• Sam and Bxgrl;

    I think you are confusing the notions of an established farmer type (such as our founding fathers) with the early pioneers.

    With regard to the latter type, many Americans (myself included) look fondly to this image, and with good reason. It captures the spirit of enterprise, of “new roads” that has much to do with our accomplishments.

    Consider just a few facts;

    -in the past 20 years, we have created whole new industries and great corporations from nothing. Where is the European or Japanese equivalent of Google, Cisco, Intel, Microsoft, Sun Microsystems, Apple and others. The answer: virtually non-existent.

    -fact number 2: there has been ZERO growth in Western Europe over the past 20 years. They have added virtually NO new jobs to their economy. The result? A slow-motion demographic death-spiral.

  • > ‘there has been ZERO growth in Western Europe over the past 20 years.”

    Damn right. Here in America we prefer ever-worsening cycles of bubble and bust.

  • moi, confused??? :-)

    I think, well at least I was referring to sam’s comment that Americans are anti-urban and I thought that was related to our self-fantasy of the American pioneer or cowboy. Somewhere deep down we object ot cities because we have a whole mythos about the pioneers.

    But yes, what you say is true about our spirit and our spirit of enterprise.

  • Snark;

    No bust going on in Europe or Japan???? Skipping the “world news” section lately???

  • This is pretty funny. The noise still has to go somewhere and it will go into Brooklyn heights! This whole section of the highway was built as the result of Brooklyn Height’s power to stop some guy named Moses and it resulted in the first landmarked area of NYC with a landmarked view plain(the proposal is under the view plain so it is technically allowed) The BQE is being systematically rebuilt…some of it has been done already and they just announced the plans for the Kosciusko bridge part. The rebuilding of this section between Atlantic Avenue and tillary street is estimated to be in excess of 1 billion dollars. It may well be the most expensive non bridge highway in the country. the Proposal to build a tunnel under the east river to replace this section has and is being considered. The problem of course is the East River here has many tunnels under neath it already and this will probably be more expensive than Boston’s Big Dig. As for the concept, its nice it may work but it will need to come with a lot of windex.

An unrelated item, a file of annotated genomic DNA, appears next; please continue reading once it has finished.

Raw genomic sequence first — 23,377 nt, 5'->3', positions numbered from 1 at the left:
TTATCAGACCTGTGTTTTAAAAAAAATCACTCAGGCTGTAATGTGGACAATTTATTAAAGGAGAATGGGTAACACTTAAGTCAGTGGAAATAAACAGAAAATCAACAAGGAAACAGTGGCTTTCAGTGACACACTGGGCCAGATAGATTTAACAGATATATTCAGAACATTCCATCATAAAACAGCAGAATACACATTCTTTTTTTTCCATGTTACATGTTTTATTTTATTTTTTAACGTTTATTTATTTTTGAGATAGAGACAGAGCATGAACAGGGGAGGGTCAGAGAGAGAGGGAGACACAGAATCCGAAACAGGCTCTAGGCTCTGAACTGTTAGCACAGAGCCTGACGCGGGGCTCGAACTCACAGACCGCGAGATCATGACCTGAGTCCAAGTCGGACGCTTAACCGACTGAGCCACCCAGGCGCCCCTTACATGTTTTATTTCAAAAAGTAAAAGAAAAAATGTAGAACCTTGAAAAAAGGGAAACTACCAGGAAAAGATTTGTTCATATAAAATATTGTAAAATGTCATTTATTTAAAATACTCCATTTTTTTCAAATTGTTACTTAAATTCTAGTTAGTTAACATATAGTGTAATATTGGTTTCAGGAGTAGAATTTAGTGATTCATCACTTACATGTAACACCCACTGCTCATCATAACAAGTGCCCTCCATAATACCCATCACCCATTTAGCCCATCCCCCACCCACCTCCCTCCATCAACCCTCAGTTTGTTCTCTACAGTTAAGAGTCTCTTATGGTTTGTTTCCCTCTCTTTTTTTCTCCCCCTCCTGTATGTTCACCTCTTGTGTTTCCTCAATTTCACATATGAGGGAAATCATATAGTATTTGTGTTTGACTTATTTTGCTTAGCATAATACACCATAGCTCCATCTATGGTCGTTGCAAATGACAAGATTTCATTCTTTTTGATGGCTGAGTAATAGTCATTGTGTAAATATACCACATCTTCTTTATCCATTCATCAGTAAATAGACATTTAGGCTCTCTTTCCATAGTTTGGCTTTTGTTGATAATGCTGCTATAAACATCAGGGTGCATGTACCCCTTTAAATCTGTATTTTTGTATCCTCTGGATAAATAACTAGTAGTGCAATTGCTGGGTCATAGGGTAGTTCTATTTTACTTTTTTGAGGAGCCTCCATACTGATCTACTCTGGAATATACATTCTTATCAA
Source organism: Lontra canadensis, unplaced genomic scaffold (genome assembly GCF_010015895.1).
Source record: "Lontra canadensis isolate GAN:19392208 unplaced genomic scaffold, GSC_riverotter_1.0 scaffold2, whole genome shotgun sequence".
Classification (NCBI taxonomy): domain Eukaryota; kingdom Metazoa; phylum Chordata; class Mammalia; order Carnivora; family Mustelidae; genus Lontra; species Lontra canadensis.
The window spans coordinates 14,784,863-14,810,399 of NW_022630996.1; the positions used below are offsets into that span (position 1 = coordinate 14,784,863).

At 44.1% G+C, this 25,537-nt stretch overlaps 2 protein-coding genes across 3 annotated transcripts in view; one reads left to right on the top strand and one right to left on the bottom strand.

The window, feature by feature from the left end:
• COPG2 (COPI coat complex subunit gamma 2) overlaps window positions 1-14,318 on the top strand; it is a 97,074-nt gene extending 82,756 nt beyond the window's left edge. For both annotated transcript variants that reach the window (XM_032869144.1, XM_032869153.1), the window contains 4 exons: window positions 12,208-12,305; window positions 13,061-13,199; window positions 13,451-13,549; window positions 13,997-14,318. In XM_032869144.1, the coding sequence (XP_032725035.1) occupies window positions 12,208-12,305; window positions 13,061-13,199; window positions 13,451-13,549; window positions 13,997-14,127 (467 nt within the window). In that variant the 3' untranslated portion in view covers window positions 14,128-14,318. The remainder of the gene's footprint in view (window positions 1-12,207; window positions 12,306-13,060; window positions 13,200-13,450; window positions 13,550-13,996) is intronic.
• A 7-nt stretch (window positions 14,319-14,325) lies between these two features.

• Well, we do have a big greed factor too. I think Americans are a very conflicted group.

    I also have to say the Europe has gone though so many wars, so much horror over the centuries that perhaps they would rather not do so again. Slow and steady isn’t so bad wither.

  • But its so pretty! I realize I am reacting to it as an art piece, not a practical structure.

  • either! either! darn keyboard never works the way it should

  • You’re absolutely wrong when you say Europe is as car-dependent as we are, sam. Just look at the infrastructure…do you EVER see 10-lane freeways and 16-lane roads? No 15-yr old kids ever have cars. The mileage driven is less. Gas is 2x to 4x times as expensive.

    What about the hi-speed (and low-speed) trains to everywhere? You can take a train to most places and there’ll be a taxi waiting (or on call) to take you the ‘last mile’; in how many rural areas could you do so here? I can’t even go visit my friends in Claryville (Catskills) w/o a car, and the rest of this country is abysmal compared to the NE.

    Benson (where is the growth)…I’ll gladly take the European death-spiral over our dog-eat-dog every-(wo)man-for-himself, property-is-king society any day, and revel in free health care, ease of transit, 6-week vacations, child-care and a more relaxed life-style.